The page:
More than 20 years ago when researchers shared the human genome sequence, the same scientists counted 20,000 discrete sections, approximately 1% of our DNA, that code for proteins. In the time since, researchers have detected 90% of those proteins. The missing portion of this catalog, labeled the “dark proteome,” has three parts: unidentified proteins for known genes, uncharacterized versions of modified proteins, and other proteins believed to exist but with unknown structure and function.
Scientists are searching for these undiscovered human proteins with hopes of understanding our overall biology, and especially human disease mechanisms, to devise ways to counter them. The goal is to build a more complete human proteome — the set of all expressed proteins in the human body. The current state of the search — and where the gaps lie —is described in a recent article in Chemical & Engineering News.
Undetectable … For Now
One of the reasons some proteins remain hidden is simply because they elude current methods used to detect them. This may be because they are not expressed by cells or may only be expressed in very limited quantities at very specific times, which makes them hard to detect by typical analyses. Alternately, they could be undetectable because they lack features necessary for analysis. For example, if the enzyme trypsin can’t digest a protein, that protein can’t be detected by mass spectrometry. While other enzymes can be used to break the proteins into peptides, the motivation to break protocol and use an enzyme that’s more
limited in application than trypsin simply isn’t there. Alternately, it may be as simple as timing. If proteins aren’t in a sample, they can’t be detected.
The payoff for trying alternative protocols or dramatically increasing frequency of sampling isn’t guaranteed, so grants to research these missing proteins are in short supply. More often than not, scientists are conducting additional research in and around of their other, funded work.
Proteoform: A Protein Modified
Protein variants, or proteoforms, result from differences in gene expression or modifications that occur after a protein is produced. This adds complexity to the dark proteome, given that there could be millions of protein varieties expressed by the roughly 20,000 human genes.
As explained in the Chemical and Engineering News article, the protein-making process doesn’t simply start at one end of a gene and then read through to the other end – the RNA is often spliced together in different ways. This means a gene might code for protein sections 1, 2, 3, and 4, but the spliced RNA could tell the ribosome to make a protein consisting of 1-2-3-4 or 1-3-4 or 1-2-4. These different forms of the expressed gene are called isoforms, and each can have a different task to perform in the body.
Beyond isoforms, proteins can be chemically modified by different inner workings of a cell. One example of posttranslational modifications includes additions of methyl or acetyl groups, or sugar molecules. Another modification results from an enzyme that “snips” proteins into shorter ones so they can serve a different purpose – this is the case in manufacturing the biologically active form of insulin, which results from the cutting of a longer protein.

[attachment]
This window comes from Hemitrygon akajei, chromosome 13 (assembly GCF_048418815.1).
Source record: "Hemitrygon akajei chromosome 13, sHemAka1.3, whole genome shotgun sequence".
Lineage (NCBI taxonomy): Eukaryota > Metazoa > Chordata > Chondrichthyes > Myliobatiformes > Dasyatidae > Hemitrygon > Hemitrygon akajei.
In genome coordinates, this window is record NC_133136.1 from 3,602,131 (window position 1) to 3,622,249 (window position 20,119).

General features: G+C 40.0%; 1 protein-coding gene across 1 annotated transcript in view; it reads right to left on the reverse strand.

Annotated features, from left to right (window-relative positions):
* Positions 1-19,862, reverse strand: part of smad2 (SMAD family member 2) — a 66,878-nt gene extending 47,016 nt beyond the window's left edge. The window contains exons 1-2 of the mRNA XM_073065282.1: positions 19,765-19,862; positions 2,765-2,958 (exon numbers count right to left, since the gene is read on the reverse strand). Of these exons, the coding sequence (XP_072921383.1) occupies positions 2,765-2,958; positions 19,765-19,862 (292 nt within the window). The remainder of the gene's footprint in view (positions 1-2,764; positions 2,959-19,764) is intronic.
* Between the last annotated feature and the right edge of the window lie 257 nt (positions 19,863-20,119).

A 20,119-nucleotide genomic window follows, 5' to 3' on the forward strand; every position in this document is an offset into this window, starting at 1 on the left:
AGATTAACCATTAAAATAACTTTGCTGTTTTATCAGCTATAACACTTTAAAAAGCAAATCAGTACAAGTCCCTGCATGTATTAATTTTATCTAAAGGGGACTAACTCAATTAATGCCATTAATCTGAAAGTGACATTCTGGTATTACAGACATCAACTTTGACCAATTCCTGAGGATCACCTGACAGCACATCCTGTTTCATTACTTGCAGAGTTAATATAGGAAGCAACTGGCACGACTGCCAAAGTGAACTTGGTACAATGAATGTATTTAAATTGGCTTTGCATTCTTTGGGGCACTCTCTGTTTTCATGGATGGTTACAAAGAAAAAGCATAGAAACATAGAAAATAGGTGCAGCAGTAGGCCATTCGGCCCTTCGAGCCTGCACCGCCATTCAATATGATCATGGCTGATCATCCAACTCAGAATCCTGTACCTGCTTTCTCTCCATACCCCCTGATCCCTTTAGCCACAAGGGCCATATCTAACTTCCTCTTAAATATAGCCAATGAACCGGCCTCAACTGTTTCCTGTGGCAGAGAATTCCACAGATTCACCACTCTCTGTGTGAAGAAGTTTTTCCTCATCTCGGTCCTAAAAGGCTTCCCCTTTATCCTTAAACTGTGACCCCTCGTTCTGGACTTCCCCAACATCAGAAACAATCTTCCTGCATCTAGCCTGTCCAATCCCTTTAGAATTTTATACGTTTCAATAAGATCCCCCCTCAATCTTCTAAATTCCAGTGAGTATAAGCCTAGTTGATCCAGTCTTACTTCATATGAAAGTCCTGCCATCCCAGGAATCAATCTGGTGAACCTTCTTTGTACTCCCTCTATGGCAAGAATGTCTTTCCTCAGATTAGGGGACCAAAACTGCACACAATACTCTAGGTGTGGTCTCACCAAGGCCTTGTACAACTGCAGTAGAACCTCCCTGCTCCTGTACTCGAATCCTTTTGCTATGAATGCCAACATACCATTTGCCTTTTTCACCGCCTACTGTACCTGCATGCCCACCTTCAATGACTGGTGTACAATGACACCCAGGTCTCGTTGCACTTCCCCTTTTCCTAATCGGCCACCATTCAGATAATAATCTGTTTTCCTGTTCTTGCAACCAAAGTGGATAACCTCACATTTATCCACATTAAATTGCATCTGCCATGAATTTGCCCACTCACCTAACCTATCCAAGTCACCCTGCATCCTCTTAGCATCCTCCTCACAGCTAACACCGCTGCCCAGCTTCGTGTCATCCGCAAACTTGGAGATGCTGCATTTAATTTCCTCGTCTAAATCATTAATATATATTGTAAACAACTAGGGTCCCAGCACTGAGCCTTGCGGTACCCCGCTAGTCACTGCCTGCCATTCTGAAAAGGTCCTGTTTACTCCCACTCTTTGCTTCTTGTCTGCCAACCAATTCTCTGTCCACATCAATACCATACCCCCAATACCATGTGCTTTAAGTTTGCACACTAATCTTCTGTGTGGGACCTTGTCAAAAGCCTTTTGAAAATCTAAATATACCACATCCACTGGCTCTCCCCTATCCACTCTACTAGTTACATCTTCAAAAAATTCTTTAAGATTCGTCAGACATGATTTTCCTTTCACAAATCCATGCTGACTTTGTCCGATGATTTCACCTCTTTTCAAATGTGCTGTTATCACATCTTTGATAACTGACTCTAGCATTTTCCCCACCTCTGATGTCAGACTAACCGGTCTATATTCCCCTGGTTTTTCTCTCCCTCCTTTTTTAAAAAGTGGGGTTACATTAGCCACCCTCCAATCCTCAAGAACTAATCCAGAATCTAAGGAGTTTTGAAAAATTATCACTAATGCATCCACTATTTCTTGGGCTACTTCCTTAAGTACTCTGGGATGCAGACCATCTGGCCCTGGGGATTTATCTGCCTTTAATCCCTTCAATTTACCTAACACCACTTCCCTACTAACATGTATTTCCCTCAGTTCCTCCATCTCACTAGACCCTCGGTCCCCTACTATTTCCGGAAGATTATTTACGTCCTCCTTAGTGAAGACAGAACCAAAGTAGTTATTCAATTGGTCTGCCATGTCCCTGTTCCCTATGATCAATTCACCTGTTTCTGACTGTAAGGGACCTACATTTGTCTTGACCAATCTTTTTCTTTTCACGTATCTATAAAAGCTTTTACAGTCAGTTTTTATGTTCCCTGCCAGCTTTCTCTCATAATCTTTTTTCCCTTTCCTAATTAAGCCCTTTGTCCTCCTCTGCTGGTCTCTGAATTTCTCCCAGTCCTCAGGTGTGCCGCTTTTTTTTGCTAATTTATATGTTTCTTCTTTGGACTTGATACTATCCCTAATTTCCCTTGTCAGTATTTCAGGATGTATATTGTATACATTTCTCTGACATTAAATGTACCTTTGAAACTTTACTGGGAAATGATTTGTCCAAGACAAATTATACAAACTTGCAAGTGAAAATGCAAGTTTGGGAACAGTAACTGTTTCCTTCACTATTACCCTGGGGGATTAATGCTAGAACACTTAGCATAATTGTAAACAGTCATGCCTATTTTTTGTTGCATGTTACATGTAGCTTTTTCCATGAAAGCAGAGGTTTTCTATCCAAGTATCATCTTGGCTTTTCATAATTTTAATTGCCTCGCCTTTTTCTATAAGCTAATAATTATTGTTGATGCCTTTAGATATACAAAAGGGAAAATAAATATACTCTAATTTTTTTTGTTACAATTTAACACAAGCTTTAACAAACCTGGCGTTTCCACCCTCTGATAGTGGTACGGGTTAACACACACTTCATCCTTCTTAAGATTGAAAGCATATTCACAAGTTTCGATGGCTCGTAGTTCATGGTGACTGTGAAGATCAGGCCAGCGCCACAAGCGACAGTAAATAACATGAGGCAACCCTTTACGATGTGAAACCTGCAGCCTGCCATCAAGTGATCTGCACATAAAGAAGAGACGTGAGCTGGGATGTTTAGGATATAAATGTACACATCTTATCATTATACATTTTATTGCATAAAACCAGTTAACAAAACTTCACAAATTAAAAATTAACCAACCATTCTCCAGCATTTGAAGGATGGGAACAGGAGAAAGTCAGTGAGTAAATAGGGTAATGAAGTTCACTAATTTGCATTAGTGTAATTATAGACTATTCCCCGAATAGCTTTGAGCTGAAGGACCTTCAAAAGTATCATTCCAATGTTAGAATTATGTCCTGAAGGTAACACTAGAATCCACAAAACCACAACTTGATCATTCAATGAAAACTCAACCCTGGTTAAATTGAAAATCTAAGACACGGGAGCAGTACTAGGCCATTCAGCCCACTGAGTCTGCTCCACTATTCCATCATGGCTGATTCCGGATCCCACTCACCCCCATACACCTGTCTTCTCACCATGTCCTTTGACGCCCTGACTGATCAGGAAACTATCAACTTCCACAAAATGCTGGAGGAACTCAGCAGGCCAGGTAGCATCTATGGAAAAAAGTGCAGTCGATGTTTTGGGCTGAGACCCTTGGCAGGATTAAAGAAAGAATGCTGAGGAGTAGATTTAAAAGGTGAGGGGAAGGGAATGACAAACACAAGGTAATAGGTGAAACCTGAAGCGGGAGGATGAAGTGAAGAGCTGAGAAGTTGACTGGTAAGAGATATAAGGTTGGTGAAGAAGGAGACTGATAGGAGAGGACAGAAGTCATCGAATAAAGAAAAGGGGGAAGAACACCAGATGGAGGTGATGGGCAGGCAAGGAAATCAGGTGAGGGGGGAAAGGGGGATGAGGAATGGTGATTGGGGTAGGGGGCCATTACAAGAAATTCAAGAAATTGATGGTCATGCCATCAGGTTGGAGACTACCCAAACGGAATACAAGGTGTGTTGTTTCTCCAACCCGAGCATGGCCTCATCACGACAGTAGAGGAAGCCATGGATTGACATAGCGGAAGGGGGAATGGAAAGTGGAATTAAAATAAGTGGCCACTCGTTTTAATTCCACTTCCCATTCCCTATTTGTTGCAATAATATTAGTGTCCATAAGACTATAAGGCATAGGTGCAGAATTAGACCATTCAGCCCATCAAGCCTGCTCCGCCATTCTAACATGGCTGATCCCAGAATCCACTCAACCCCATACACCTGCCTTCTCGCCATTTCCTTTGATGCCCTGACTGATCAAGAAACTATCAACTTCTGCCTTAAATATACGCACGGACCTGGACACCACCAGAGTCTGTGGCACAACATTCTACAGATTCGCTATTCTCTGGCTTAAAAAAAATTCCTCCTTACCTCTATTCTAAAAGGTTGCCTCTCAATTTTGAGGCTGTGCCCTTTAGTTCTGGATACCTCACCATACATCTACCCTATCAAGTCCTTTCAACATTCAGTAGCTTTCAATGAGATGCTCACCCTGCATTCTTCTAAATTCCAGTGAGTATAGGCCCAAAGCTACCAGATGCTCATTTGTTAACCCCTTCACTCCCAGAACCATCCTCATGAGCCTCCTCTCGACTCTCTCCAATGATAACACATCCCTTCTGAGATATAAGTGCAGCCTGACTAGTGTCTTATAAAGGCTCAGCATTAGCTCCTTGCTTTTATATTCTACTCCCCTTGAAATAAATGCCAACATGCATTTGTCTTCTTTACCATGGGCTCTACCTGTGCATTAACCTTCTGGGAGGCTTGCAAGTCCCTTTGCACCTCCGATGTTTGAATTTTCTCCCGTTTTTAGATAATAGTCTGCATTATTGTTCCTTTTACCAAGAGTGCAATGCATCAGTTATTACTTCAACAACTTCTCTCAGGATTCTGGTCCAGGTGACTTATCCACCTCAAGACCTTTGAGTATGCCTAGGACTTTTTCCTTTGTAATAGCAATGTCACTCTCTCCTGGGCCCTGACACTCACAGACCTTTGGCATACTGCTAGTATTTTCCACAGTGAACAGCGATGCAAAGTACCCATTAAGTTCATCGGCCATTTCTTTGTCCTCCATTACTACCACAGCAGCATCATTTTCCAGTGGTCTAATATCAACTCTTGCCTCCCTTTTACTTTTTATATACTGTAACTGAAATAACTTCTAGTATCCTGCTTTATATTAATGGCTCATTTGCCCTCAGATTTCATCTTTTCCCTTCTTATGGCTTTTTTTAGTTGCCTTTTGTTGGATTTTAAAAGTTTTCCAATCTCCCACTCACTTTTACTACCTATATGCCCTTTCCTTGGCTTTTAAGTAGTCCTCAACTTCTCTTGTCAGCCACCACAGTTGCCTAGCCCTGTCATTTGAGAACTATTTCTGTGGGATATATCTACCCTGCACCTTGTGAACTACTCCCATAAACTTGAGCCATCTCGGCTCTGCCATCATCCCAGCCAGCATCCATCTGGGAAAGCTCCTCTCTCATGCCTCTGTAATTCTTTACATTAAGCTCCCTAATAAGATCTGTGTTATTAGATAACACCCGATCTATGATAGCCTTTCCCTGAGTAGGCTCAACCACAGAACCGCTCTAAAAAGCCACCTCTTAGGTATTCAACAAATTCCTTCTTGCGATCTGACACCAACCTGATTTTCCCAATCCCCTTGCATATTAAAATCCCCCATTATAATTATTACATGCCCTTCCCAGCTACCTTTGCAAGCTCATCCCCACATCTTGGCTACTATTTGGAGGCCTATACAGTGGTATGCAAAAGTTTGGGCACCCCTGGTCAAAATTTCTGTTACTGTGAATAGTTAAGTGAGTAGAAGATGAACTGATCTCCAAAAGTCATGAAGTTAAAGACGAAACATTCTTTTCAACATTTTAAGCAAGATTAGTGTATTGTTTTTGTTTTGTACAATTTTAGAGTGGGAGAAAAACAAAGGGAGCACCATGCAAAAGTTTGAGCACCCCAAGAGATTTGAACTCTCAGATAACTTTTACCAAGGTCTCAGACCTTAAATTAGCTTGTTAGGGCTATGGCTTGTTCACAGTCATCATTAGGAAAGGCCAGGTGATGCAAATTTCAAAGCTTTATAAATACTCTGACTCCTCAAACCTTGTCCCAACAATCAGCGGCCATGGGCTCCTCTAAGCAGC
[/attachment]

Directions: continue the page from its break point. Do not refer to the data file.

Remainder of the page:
To create tools to better detect and identify protein variations, Parag Mallick cofounded Nautilus Biotechnology. The Nautilus method uses fluorescent reagents that can bind to specific protein structures and variations while they are immobilized, as opposed to having to destroy the proteins in a sample for mass spectrometry. This way the same sample can be analyzed with multiple kinds of probes. This technology is not commercially available but may be in the future.
Using Artificial Intelligence to Search in the Dark
Proteins with unknown structures or functions represent another area of the dark proteome. Scientists are deploying new artificial intelligence-based research methods to predict the structures of these unknown
proteins. Using the amino acid sequences of dark proteins, algorithms apply knowledge from data on known protein structures to predict how the unknown proteins’ amino acid chains might fold.
This folding — creating complex three-dimensional shapes — determines how proteins interact with different parts of cells and other proteins. Protein structures are not always fixed or well-defined, and research suggests that some of the proteins in this part of the dark proteome may fold in ways that have not yet been seen.
Uncovering these unknown proteins’ structures could hint at their functions. Other clues to function may come from gene silencing experiments and AI approaches. However, researchers caution that the data to feed AI algorithms are not yet advanced enough to really put AI to use in this application.
When discussing the dark proteome, researchers refer to “the known unknowns,” acknowledging how much more there may be to explore and uncover. As new technology and approaches are successfully applied to shed light on the present unknowns, we hope to get that much closer to understanding our overall biology – and how to restore or repair it as needed.
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